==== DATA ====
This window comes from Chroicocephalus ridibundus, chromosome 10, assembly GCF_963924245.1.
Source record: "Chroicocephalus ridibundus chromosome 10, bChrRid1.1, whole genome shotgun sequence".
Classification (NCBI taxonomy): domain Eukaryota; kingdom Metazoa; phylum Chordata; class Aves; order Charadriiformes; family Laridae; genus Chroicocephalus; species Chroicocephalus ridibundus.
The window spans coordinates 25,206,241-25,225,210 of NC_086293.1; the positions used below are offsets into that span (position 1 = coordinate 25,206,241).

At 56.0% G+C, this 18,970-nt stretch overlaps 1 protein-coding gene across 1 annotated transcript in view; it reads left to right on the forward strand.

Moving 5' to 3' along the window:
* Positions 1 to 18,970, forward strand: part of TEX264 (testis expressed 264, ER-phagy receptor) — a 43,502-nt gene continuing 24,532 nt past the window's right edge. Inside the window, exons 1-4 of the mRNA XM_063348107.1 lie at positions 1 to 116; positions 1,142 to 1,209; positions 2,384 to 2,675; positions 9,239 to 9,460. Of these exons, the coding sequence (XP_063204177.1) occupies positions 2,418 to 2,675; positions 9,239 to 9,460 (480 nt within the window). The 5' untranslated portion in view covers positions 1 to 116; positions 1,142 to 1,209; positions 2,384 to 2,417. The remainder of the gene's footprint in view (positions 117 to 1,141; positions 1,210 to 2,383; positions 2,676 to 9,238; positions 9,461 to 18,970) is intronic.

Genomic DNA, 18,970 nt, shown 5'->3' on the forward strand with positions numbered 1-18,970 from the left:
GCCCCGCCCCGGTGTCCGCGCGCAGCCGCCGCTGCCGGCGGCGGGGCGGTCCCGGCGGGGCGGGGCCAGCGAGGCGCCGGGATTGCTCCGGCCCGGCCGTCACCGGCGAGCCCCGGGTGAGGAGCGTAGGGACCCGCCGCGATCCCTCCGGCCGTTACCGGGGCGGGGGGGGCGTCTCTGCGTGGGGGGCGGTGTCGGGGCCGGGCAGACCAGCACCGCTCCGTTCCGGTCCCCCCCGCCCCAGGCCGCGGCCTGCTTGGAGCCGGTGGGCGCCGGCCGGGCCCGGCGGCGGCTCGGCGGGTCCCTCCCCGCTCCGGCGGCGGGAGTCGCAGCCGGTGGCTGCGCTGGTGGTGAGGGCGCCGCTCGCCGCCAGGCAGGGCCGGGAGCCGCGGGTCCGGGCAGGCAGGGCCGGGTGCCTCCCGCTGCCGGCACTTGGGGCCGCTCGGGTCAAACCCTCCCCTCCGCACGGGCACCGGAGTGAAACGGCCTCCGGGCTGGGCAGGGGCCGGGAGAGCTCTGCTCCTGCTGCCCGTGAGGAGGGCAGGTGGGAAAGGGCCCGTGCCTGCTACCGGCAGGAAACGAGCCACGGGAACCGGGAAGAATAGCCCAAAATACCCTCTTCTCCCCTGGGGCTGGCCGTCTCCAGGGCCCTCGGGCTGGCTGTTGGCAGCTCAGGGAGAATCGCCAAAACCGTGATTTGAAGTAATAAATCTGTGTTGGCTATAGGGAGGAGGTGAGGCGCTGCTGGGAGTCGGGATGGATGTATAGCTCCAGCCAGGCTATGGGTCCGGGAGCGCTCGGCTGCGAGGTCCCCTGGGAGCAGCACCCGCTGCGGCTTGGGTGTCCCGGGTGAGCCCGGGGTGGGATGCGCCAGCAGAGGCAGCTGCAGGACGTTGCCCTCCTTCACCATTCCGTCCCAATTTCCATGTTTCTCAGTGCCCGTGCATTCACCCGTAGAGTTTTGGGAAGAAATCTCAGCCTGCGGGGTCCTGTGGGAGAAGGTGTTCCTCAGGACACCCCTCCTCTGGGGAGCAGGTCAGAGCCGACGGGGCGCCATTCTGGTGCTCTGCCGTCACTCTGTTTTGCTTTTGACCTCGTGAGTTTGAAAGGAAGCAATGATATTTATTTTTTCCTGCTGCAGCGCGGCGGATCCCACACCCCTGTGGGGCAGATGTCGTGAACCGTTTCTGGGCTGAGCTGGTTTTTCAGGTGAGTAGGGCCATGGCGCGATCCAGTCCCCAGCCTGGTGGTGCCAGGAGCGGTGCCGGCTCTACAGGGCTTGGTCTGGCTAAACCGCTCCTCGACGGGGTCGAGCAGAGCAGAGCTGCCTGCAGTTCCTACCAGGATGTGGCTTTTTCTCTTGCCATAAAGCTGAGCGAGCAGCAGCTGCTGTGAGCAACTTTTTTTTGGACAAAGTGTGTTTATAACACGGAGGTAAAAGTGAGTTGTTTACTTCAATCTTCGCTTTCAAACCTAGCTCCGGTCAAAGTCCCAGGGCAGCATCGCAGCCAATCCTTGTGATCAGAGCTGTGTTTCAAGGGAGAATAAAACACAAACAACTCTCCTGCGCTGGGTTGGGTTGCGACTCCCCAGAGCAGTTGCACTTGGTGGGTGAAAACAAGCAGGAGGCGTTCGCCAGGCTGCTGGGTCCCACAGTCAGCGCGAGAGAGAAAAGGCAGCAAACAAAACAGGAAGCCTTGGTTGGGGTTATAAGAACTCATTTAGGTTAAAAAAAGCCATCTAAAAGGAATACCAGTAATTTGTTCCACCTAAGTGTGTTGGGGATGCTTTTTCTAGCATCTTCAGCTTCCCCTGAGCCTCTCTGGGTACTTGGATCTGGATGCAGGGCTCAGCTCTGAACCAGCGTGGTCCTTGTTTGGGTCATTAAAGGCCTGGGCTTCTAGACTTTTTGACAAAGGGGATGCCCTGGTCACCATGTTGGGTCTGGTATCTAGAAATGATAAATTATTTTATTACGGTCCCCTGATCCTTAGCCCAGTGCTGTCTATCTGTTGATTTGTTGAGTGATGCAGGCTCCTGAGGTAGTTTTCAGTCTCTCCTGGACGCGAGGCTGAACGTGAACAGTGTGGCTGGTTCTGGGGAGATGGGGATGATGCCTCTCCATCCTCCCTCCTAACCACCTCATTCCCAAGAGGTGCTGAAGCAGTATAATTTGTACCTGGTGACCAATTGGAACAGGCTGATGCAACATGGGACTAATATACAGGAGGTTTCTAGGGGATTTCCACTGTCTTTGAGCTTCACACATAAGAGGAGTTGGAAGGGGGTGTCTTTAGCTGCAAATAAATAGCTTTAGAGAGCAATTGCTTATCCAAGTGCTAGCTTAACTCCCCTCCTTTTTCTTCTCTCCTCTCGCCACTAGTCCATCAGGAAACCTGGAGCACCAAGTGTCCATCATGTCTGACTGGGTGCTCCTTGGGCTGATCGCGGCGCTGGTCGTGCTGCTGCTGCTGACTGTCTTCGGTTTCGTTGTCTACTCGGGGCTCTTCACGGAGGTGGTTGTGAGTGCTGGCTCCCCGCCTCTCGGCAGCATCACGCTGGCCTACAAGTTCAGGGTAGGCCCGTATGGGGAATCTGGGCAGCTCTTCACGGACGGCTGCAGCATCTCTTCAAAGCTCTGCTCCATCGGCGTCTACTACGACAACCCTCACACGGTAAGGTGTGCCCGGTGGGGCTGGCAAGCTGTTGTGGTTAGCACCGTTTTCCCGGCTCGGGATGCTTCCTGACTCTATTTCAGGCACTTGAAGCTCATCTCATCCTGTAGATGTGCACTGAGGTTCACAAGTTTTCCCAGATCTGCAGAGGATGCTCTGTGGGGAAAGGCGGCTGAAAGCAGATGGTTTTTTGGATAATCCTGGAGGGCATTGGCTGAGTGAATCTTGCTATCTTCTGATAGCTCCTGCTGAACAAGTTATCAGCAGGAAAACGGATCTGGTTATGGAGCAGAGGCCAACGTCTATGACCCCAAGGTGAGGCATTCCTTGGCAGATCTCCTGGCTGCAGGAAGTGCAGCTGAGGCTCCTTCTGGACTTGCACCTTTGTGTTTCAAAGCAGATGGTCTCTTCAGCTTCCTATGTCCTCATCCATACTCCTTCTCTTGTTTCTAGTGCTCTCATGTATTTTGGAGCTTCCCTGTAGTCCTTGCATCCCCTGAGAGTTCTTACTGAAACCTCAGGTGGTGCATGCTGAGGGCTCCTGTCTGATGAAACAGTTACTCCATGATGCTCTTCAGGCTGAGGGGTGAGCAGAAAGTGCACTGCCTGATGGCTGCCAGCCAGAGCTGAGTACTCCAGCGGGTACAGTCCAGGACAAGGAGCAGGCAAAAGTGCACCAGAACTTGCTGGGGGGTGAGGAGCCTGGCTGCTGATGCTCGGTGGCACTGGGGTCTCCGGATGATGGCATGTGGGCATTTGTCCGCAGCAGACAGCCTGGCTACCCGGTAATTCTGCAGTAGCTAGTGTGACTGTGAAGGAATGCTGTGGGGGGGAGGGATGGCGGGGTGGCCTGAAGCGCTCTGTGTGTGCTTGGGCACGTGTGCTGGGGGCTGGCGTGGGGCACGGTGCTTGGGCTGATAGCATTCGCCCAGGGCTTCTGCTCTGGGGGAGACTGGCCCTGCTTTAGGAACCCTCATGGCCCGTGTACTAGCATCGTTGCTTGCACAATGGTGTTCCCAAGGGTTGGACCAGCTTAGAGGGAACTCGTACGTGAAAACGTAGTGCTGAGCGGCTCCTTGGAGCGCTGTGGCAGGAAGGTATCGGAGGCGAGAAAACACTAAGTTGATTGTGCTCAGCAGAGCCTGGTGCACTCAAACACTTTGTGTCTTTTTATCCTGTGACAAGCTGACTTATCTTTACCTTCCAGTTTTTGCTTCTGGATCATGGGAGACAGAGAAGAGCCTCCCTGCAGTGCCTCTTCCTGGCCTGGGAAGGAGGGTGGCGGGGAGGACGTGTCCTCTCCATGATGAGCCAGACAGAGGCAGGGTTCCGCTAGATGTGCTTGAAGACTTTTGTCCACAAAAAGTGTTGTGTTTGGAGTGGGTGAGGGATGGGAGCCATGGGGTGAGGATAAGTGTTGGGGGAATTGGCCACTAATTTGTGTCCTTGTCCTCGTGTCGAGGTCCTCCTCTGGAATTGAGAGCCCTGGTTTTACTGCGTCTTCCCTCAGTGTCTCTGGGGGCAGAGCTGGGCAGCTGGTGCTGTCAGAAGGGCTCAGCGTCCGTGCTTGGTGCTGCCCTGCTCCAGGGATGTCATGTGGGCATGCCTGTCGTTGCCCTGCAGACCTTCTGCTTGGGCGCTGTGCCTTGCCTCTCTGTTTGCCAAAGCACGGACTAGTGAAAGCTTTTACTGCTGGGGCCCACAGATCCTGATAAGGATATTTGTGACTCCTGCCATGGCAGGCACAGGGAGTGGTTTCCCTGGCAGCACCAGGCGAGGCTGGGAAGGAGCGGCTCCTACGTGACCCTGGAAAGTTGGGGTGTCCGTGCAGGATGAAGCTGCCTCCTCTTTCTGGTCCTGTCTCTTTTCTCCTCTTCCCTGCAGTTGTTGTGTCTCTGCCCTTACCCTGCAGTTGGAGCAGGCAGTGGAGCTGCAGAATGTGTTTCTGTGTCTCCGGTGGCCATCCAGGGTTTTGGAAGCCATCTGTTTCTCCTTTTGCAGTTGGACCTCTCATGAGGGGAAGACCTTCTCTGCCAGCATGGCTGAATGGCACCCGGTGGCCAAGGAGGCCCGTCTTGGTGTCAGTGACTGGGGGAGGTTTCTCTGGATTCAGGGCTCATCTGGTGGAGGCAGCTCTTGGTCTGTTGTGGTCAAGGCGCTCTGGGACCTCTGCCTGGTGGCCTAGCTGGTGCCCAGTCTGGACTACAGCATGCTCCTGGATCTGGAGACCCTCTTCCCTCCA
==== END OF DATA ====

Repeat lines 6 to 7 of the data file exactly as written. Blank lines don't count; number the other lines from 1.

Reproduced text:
Moving 5' to 3' along the window:
* Positions 1 to 18,970, forward strand: part of TEX264 (testis expressed 264, ER-phagy receptor) — a 43,502-nt gene continuing 24,532 nt past the window's right edge. Inside the window, exons 1-4 of the mRNA XM_063348107.1 lie at positions 1 to 116; positions 1,142 to 1,209; positions 2,384 to 2,675; positions 9,239 to 9,460. Of these exons, the coding sequence (XP_063204177.1) occupies positions 2,418 to 2,675; positions 9,239 to 9,460 (480 nt within the window). The 5' untranslated portion in view covers positions 1 to 116; positions 1,142 to 1,209; positions 2,384 to 2,417. The remainder of the gene's footprint in view (positions 117 to 1,141; positions 1,210 to 2,383; positions 2,676 to 9,238; positions 9,461 to 18,970) is intronic.